In fact, why do people still follow the basic format of the Bible at all? Pardon the bouncing thought process, but I’m going back to the point that this story of Judas as the closest follower and loyal friend of Jesus is titled as a gospel. There is the Gospel of Thomas, the Gospel of Mary Magdalene, and many more less known which were all used in the beginning of Christianity. Eventually all the different sides got too much to take, so the Catholic authorities in Rome took charge and decided to vote. Hurray for democracy at work in history! They claim that the Holy Spirit helped them decide the proper pieces of their biblical puzzle. But in a time when women were still considered (despite Jesus’ teachings) under men and should have no opinion of their own, and a world where fear of the unknown (aka the afterlife) was rampant thanks to disease and war, some gospels were considered more attractive than others. The Gospel of Mary Magdalene is not so completely different from the other four known gospels, but since it was written as a woman’s perspective and illustrated the love and respect Jesus had for women, they nixed it. Since the Gospel of Thomas did not so closely follow the stories of Jesus as Mark, Matthew, Luke, and John, they nixed that too. And to a point, I can understand the want for unity in teachings. But even the current four gospels have many deviations from each other which are not explained. The concept of Judas as an all-out traitor is only illustrated in two of the gospels, and nowhere in Paul’s letters, a very core part of the New Testament, does mention Judas, let alone condemn any man for handing Jesus over. He actually goes to say that Jesus handed himself over, and even that ‘God’ handed ‘his’ son over directly. Perspective people, it’s all about perspective.
I have had people tell me that Catholicism is not a form of Christianity… and I still don’t know where the hell that comes from. They both use the same books in their bibles; different wordings and interpretations, but the same books. They both believe in the Trinity; again, they have different interpretations of what the Trinity means, but the symbol is there, to include the Father, Son, and Holy Ghost/Spirit. If any of this is a reflection of the truth of the world, I vote for the Spirit.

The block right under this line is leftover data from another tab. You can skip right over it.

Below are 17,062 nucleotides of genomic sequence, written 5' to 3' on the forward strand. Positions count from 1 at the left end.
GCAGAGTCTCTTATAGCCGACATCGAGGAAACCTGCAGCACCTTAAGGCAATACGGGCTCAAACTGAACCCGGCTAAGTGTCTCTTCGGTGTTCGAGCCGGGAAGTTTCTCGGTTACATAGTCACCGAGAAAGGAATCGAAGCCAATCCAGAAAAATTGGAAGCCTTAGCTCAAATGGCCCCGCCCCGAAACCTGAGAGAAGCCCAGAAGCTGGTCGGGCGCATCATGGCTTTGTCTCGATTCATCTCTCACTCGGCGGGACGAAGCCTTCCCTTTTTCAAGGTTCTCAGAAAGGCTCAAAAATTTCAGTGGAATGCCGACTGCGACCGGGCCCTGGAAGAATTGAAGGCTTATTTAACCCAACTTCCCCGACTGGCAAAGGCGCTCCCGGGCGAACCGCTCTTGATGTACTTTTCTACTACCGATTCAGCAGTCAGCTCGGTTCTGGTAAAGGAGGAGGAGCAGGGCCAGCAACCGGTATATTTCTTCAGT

My point of all of this is why are there no religiously inspired people taking these old gospels to heart? And don’t tell me it is because the actual scripture is divinely inspired, and so these books do not inspire the soul and spirit the way the Bible does. If that is the case, than you have no argument against the Quran, Buddhist Scriptures, the Bhagavad Gita, or any other religious text of other religions. Are we still so shut off from exploring our faith that people do not venture into the ‘forbidden’ realms of old? Or are people just so lazy that they do not question, but simply follow the flock off the cliff?
People say that religion is of the spirit. Well, I say it is the beautiful melding of the spirit and the mind, the finite place where they mingle together into something beyond each of them separated. Exploring and experiencing the spiritual with the mind open is what faith is all about. Our faith should not be blind, and we should not follow it with blinders on. Open your eyes, people. Open your minds and spirits alike, and see what is really out there. You do not have to doubt your faith to expand it. Get out there and see the world, all of it, all of god’s gifts to you, and take it all in, even if it hurts. That is true love, isn’t it? So for Valentine’s Day, do yourself a favor and love the world. For one day, have no blinders on, feel no judgment, and just experience everything. Give a nod to Judas and Pilate if you are Christian (Catholics included), because without them, Jesus wouldn’t have been crucified for you, now would he? So have a day without blinders, kids. And Happy Valentine’s Day to all.